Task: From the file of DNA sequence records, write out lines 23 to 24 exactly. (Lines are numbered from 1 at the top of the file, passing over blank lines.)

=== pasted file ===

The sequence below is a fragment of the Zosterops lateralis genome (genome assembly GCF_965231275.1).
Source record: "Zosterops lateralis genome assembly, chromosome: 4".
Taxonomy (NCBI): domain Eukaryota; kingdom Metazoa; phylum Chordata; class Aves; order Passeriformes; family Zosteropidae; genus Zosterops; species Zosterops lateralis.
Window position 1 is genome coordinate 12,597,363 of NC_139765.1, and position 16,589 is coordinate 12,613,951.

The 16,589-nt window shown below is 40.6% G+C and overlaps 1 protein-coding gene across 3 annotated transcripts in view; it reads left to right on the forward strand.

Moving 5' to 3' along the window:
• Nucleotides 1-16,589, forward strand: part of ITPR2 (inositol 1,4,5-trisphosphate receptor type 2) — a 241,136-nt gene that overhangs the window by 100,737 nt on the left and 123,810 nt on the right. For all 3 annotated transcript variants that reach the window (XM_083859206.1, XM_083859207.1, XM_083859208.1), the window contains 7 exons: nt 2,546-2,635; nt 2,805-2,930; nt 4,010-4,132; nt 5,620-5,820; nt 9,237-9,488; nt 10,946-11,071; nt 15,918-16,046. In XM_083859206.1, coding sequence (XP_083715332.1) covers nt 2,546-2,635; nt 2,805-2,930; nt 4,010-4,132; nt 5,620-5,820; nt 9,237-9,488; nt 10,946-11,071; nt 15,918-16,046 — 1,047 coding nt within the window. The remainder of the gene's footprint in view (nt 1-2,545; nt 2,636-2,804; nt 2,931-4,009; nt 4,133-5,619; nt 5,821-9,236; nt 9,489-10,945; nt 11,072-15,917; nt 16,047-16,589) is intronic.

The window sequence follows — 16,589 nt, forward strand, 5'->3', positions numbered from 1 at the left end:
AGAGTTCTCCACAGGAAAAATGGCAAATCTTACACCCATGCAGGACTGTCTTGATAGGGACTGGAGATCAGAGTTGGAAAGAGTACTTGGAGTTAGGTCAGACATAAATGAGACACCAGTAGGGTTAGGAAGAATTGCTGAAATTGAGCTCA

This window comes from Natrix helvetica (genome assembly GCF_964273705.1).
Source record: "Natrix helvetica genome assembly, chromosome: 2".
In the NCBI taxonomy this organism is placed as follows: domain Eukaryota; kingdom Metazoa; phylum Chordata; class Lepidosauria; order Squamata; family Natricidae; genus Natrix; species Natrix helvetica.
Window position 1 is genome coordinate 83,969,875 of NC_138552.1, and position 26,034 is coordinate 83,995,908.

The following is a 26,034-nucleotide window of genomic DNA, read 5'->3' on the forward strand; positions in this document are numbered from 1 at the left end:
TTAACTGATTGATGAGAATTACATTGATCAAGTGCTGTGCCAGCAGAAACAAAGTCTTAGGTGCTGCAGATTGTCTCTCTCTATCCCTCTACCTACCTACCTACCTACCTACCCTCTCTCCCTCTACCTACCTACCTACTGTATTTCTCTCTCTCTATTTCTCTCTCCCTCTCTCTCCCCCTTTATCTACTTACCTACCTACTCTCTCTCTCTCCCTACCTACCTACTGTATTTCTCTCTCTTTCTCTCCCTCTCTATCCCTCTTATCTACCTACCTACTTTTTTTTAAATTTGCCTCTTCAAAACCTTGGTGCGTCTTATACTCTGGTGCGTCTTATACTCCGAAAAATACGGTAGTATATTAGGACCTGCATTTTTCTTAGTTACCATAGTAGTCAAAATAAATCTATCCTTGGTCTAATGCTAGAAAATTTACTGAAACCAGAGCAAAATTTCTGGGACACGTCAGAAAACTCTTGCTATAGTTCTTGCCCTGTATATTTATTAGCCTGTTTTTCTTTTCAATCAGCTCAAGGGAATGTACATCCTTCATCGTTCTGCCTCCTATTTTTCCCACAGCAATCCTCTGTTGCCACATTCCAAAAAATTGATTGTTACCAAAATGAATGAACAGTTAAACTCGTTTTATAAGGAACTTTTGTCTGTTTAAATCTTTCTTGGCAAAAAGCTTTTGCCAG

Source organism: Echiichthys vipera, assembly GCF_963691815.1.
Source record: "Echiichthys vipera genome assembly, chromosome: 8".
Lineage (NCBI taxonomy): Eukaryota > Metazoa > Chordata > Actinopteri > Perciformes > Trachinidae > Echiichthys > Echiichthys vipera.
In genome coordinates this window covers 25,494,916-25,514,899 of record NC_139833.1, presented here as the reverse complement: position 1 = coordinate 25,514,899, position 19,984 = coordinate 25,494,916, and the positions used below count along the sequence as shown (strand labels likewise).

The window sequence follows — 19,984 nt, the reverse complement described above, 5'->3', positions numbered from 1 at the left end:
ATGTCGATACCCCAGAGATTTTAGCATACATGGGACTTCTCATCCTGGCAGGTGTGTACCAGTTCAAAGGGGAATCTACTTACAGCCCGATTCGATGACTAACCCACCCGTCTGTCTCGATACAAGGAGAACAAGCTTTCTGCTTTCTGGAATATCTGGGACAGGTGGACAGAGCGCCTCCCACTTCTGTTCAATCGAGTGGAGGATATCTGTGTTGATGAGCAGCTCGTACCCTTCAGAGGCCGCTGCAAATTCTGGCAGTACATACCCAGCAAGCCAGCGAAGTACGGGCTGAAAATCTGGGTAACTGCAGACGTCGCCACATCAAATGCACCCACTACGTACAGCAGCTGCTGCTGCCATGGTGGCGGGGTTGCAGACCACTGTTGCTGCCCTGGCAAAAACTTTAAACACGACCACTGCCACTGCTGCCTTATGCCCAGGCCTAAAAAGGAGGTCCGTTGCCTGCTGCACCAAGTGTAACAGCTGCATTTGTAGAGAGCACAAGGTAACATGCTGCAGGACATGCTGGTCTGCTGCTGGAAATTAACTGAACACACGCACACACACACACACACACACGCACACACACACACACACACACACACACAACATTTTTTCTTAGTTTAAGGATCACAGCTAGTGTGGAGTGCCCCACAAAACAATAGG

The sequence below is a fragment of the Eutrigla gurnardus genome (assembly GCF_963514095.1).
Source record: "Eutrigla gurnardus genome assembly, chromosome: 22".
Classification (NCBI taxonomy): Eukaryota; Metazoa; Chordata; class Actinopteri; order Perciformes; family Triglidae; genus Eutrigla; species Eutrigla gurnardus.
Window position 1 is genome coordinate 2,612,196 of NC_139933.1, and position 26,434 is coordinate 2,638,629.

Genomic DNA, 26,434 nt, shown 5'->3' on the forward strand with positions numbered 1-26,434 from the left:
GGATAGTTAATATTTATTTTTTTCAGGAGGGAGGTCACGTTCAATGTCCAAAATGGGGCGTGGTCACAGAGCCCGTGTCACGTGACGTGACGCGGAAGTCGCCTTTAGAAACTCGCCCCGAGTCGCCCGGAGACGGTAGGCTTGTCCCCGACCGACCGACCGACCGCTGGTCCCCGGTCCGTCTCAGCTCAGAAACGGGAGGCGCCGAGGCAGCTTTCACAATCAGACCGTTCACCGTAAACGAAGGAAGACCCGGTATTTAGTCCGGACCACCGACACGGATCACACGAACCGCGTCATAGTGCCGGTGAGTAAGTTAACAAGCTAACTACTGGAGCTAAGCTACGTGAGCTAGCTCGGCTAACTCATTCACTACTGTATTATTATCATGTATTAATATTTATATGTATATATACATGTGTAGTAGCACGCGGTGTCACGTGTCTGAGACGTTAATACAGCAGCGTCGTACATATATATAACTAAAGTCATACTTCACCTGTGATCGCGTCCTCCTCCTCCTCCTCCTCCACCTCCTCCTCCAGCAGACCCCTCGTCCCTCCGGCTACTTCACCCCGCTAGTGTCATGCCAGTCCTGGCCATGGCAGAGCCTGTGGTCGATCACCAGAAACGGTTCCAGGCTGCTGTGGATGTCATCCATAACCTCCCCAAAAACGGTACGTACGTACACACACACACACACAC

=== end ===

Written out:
Source record: "Eutrigla gurnardus genome assembly, chromosome: 22".
Classification (NCBI taxonomy): Eukaryota; Metazoa; Chordata; class Actinopteri; order Perciformes; family Triglidae; genus Eutrigla; species Eutrigla gurnardus.